In regards to historical fact, Tarantino has garnered significant controversy over the film’s use of the “N-word”. In an interview with critic Henry Louis Gates Jr, Tarantino defends his use of racial slurs in the film stating, “Well, you know if you’re going to make a movie about slavery and are taking a 21st-century viewer and putting them in that time period, you’re going to hear some things that are going to be ugly, and you’re going see some things that are going be ugly. […] I don’t want it to be easy to digest. I want it to be a big, gigantic boulder, a jagged pill and you have no water.” Tarantino simply suggests that his reason for excessive use of the “N-word” in his film is a matter of historical accuracy of the time period with which the film is set. His notion of inserting modern audiences into the time period of the film and not holding back any of the brutal atrocities that African Americans were subjected to, truly showcases his attention to the audience – film relationship, as well as historical fact. Yarimar Bonilla also, however, surmises that as much as Tarantino created the film after taking inspiration from today’s political present, he is also directly concerned with challenging the western genre as a whole: “He is more concerned with questioning the genres, traditions, and thematic canons of cinematic practice than in debating the historical record of slavery.” And this rings true, when taking into consideration both the similarities and differences between Tarantino’s western and Classical and Revisionist westerns. He brings Django Unchained into it’s own sub genre, one that exists in a contemporary world while maintaining the core aspects and aesthetic of more traditional westerns.

While the film serves in some aspects as a horrific reminder of America’s violent past towards African American slaves, however, it is also a showcase of African American creativity and artistry. Specifically, through the film’s use of a soundtrack compiled of songs written and performed by contemporary African American hip hop artists. The film embraces hip hop culture and serves as a celebration of black identity. The film features the original song 100 Black Coffins by Rick Ross, and many others by RZA, John Legend, and Anthony Hamilton; large figures in the world of hip-hop music. Django actor Jaime Foxx also features on the former’s song. Having the actor that plays the titular character feature within the soundtrack, showcases Tarantino’s commitment to the celebration of black expression. Kendra N. Bryant Ph.D of the University of South Florida states that the film: “identifies Django as a Western-Negro-superhero-savior whose natural abilities, or ‘creative genius,’ frees both himself and Broomhilda from the confines of slavery.” This broadly suggests that the genius of African American creativity is what led to Django succeeding in attaining his goal in the film. Bryant continues: “…Django’s flamboyant style reflects facets of African American culture, particularly hip-hop culture, wherein clothes often ‘make the man’.” This Further enforces the idea of celebrating African American artistry while displaying a different kind of protagonist for this particular type of western. In regards to music and the western genre together, Tarantino does not fully alienate his film from the rest as he enlisted Ennio Morricone, famed composer of many other spaghetti westerns as yet another homage.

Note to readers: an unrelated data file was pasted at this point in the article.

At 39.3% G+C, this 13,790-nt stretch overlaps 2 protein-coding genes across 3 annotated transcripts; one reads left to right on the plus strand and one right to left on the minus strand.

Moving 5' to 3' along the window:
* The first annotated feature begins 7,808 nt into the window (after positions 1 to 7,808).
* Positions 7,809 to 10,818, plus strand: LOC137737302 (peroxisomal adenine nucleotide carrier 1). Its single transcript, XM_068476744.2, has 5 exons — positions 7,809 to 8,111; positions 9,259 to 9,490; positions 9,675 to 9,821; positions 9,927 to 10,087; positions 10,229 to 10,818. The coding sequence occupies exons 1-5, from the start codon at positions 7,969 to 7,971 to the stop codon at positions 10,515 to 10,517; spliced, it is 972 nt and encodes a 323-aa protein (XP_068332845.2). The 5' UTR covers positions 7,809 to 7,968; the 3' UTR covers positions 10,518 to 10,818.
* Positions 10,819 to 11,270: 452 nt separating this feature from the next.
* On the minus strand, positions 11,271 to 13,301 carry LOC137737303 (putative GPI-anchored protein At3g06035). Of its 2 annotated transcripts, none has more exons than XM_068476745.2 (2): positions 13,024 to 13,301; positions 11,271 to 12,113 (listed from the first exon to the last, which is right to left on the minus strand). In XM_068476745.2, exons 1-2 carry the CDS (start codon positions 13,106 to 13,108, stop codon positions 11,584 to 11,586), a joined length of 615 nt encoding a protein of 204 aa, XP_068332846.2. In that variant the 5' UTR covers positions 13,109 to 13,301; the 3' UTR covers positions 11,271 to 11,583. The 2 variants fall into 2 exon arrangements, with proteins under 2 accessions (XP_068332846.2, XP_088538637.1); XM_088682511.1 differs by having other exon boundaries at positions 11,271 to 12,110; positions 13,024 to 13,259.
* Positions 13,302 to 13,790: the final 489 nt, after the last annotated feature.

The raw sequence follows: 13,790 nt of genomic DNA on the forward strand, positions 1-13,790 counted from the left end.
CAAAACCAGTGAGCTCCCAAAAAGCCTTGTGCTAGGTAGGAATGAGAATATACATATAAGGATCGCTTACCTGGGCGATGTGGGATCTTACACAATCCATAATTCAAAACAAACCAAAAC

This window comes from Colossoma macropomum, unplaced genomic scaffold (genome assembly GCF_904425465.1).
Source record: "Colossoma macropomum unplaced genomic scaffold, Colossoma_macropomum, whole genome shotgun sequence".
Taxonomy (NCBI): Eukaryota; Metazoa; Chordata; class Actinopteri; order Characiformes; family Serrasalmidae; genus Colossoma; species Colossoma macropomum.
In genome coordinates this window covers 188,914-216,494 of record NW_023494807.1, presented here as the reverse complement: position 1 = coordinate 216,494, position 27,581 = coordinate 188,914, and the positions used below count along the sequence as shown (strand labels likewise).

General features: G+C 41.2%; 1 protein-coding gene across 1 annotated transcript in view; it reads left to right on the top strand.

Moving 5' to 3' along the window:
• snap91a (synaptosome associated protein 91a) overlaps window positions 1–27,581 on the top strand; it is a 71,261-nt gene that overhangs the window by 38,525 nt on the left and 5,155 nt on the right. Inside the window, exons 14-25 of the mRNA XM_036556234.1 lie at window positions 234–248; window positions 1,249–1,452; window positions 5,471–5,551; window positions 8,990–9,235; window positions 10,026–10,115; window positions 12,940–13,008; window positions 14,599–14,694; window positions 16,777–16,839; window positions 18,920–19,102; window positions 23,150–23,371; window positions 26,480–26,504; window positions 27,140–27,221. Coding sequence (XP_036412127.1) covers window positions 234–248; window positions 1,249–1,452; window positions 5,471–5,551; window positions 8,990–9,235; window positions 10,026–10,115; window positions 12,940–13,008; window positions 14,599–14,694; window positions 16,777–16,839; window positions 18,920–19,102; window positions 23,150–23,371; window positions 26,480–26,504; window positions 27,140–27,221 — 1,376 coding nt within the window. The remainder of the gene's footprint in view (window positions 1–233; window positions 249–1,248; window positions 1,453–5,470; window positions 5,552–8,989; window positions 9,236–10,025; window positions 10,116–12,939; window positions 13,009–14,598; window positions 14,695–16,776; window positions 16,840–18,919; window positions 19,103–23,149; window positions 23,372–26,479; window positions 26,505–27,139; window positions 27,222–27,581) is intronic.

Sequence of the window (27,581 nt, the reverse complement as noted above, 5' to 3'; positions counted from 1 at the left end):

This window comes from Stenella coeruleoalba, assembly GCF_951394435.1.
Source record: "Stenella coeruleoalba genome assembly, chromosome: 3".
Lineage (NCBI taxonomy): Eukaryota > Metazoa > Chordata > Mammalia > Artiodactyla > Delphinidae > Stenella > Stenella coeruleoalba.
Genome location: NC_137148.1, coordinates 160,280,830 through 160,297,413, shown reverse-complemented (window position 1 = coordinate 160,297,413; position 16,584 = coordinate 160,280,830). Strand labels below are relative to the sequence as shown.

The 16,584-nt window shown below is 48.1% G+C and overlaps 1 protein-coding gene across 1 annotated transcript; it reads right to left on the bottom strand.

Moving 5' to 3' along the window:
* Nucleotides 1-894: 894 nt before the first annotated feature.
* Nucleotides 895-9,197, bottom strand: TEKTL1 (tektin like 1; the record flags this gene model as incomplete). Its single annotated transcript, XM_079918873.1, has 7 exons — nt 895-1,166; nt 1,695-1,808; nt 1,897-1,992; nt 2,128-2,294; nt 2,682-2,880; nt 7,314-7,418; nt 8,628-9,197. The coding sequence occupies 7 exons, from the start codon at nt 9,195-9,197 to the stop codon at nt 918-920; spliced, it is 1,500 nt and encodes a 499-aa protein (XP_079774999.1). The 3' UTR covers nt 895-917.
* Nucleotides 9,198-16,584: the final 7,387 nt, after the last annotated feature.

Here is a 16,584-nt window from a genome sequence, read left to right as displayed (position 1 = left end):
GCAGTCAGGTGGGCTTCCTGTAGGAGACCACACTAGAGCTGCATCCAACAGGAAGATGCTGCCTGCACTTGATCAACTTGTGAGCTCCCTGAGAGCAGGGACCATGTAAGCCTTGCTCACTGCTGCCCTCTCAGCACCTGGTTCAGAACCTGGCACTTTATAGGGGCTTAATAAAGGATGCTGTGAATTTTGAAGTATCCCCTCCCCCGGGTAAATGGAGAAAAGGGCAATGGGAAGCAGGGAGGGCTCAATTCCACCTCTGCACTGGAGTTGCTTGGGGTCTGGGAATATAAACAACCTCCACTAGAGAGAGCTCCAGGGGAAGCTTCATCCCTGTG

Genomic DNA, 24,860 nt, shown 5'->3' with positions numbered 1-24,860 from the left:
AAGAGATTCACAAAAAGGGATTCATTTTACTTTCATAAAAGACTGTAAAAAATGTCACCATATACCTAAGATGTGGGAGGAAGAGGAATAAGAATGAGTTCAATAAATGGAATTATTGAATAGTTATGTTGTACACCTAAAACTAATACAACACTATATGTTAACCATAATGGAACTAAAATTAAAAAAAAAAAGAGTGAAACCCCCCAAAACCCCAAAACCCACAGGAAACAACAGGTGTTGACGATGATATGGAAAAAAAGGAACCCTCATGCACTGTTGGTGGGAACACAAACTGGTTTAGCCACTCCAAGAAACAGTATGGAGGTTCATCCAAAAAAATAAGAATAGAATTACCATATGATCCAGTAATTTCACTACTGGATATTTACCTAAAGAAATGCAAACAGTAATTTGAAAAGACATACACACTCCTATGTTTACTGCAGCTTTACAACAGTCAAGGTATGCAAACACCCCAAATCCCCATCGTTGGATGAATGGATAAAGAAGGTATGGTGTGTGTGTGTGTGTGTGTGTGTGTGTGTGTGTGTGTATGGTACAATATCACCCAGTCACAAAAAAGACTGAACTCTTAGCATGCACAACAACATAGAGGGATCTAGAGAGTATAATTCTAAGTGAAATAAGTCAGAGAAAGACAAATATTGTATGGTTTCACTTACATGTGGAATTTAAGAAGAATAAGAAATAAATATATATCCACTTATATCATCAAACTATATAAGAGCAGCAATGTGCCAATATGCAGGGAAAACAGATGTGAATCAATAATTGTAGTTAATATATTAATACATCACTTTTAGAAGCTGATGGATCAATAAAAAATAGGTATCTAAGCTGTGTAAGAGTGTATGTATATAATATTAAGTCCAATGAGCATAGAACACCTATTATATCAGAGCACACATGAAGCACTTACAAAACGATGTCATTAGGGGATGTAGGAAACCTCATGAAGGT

In conclusion, it is abundantly clear that while Quentin Tarantino keeps what makes up the foundation of Traditional Classical western in regards to setting and the formal structures, at play within the genre, he changes what breathes life into the world he’s created within the confines of a western. The reversal of what is meant to be seen as ‘Natural’ is a result of the current socio-political climate of today’s contemporary world. This type of reversal skillfully chooses to pay homage to a classic genre, while fundamentally changing what made the classical form of the genre so problematic in the first place. Tarantino is able to reinvent the western to fit a contemporary cultural context, by paying close attention to historical fact, putting a spotlight on African American Artistry and appropriately changing the narrative structure, to cement his film as the standard with which all westerns going forward will be judged and compared to, especially when using African American slavery in the south as a backdrop.


  • Bonilla, Yarimar. “History Unchained,” Transition No. 112 (2013): 68-77
  • Bryant N, Kendra. “The Making of a Western-Negro-Superhero-Savior: Django’s Blue Velvet Fauntleroy Suit,” Studies in Popular Culture, Vol 38 (2015): 65-83
  • Helfield, Gillian. “The Western,” Film 2230: Film and Television as a Social Practise, Lecture 5, 2019.
  • Ross, Rick. “100 Black Coffins” Recorded 2012. Track 12 of the Django Unchained Soundtrack. May Bach Music. Def Jam Records. Warner Bros. Records. Film Soundtrack.